Governor Dan McKee and the Rhode Island Department of Health (RIDOH) today announced that Rhode Island’s first case of COVID-19 caused by the Omicron variant (variant B.1.1.529) has been identified. The case was identified through the ongoing genomic surveillance program coordinated by RIDOH’s State Health Laboratories.

Governor Mckee’s office says in a press release that McKee will be announcing a comprehensive set of actions early next week to address the increased number of COVID-19 cases and alleviate pressures on our hospital systems while at the same time keeping our schools open for in-person learning and preventing economic disruptions to our small businesses. The comprehensive set of actions the Governor is focused on are vaccination, testing, masking and staffing capacity. The Governor is continuing to meet with his whole of government team over the weekend to finalize the executive actions he will undertake.

“We fully expected that Omicron would eventually be detected in Rhode Island as it has been in our neighboring states. I want to be clear: Rhode Island is prepared. This is not cause for panic,” said Governor McKee in a press release. “Just like when the Delta variant was identified in Rhode Island, Rhode Islanders will come together to take the actions necessary to protect themselves and their loved ones. We know the best way to protect ourselves from Delta, Omicron or any other variant is to get vaccinated, get boosted, get tested and consider wearing a mask in crowded public places. I want to thank the staff at our State Health Lab who have been working diligently to sequence more test results than ever before. Together, we can keep each other safe and healthy throughout the holiday season.”

“Given the recent findings of the Omicron variant in our region, it is not at all surprising that we have identified this case in Rhode Island,” said Director of Health Nicole Alexander-Scott, MD, MPH in a press release. “However, the identification of Omicron, coupled with the fact that people are moving indoors, underscores the need for Rhode Islanders to continue to protect themselves and their families. Vaccination, booster doses, mask wearing, testing, social distancing, and ventilation are all critical to minimizing the spread of any variant of COVID-19. In advance of the holidays, these measures are more important than ever.”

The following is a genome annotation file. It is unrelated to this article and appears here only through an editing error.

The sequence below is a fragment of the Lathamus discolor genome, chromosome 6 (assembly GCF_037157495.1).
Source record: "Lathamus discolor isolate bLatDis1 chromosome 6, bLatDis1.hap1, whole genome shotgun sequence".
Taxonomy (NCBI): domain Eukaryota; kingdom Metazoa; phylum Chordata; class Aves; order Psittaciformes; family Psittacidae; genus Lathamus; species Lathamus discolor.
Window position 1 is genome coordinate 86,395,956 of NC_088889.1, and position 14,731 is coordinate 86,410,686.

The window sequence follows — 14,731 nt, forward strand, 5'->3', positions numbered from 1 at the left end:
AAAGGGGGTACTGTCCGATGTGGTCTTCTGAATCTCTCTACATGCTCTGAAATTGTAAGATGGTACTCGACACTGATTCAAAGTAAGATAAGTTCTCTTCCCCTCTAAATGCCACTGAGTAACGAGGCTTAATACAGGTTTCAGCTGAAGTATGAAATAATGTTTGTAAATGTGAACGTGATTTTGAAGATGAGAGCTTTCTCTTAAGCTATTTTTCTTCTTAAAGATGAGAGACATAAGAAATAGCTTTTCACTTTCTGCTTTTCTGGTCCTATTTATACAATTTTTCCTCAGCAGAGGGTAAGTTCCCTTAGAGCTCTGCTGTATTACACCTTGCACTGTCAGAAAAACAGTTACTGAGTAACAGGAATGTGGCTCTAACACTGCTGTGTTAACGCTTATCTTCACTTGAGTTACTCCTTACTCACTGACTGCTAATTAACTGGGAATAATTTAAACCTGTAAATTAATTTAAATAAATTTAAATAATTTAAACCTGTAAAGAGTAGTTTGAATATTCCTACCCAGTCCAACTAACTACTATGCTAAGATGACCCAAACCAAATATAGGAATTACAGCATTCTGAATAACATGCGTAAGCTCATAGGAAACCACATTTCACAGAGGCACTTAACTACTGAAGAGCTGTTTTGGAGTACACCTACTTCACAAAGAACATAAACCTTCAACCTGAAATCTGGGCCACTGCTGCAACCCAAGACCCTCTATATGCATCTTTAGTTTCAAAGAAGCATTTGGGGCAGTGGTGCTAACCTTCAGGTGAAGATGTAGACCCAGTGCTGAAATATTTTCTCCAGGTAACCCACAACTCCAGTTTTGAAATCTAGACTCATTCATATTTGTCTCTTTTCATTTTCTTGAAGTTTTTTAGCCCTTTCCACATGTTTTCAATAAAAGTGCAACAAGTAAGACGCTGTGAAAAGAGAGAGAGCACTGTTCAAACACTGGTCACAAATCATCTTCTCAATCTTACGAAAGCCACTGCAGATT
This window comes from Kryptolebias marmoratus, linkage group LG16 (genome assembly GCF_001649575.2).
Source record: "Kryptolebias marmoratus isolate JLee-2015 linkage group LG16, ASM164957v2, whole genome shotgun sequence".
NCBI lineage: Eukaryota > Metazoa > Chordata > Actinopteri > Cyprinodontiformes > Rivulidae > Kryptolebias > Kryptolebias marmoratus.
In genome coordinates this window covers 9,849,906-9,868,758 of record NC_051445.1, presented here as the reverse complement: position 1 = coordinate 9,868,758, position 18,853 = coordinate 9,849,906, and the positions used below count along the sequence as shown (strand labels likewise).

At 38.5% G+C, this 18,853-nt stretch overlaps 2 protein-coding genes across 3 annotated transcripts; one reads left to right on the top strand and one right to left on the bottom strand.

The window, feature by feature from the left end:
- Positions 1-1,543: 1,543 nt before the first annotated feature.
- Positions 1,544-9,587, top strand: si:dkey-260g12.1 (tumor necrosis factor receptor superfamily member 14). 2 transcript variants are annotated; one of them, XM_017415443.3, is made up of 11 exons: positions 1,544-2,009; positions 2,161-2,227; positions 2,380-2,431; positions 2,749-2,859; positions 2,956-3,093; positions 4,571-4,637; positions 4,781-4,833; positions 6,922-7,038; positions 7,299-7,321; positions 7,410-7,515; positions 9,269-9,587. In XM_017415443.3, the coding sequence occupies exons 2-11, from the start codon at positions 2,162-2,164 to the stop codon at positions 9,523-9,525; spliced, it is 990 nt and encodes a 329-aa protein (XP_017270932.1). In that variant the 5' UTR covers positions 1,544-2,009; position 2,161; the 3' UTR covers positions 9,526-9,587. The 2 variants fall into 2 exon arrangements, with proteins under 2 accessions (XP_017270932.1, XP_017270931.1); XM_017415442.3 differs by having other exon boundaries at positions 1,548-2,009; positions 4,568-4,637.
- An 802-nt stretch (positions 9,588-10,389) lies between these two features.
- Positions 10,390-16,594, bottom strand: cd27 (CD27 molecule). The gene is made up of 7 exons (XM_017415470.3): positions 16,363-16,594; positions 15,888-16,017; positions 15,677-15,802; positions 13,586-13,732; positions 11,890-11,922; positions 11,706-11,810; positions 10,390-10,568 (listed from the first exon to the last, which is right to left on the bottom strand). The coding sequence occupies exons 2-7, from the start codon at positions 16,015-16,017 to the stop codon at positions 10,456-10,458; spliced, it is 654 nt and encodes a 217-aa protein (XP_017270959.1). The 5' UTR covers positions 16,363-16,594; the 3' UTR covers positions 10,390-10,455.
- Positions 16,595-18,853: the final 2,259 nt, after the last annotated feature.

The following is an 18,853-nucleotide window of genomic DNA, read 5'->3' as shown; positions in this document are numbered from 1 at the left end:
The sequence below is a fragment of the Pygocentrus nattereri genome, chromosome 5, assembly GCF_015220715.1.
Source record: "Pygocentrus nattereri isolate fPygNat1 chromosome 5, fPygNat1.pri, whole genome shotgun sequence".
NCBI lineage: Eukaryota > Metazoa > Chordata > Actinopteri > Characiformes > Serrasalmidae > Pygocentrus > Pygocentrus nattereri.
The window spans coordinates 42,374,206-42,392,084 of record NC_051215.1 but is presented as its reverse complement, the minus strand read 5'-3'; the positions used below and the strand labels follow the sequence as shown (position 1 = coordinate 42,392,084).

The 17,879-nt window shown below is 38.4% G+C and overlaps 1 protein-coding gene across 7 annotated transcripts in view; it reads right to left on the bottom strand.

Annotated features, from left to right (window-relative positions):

The individual who tested positive is a person in their 20s who lives in Providence County and recently returned from travel in New York. The individual completed a primary vaccination series and had no record of a booster shot. Contact tracing on this case is ongoing.

RIDOH has detailed data on variants identified in Rhode Island posted online.

RIDOH says that COVID-19 vaccine helps protect against the Omicron variant of COVID-19. However, booster doses are particularly important in providing additional protection. Everyone older than 5 years of age should get a primary series of COVID-19 vaccine. Everyone older than 16 should get a booster dose. (If you got Pfizer or Moderna for your primary series, you should get a booster dose at least six months later. If you got Johnson & Johnson for your primary series, you should get a booster dose at least two months later.)

There are dozens of locations to get vaccinated throughout Rhode Island every day. These include vaccination clinics in schools, churches, senior centers, many other community sites, pharmacies, and the offices of many primary care providers. For more information on where to get vaccinated against COVID-19, see covid.ri.gov/vaccination.

Ryan Belmore is the Owner and Publisher of What's Up Newp. He was born and raised in Rhode Island and graduated from Coventry High School. He serves as Vice President of Fort Adams Trust and serves on the Board of Directors for Potter League for Animals. Ryan also is currently the Senior Editor - North America for Mountain News, publisher of OnTheSnow. Ryan is a member of Local Independent Online News (LION) Publishers and North American Snowsports Journalists Association (NASJA).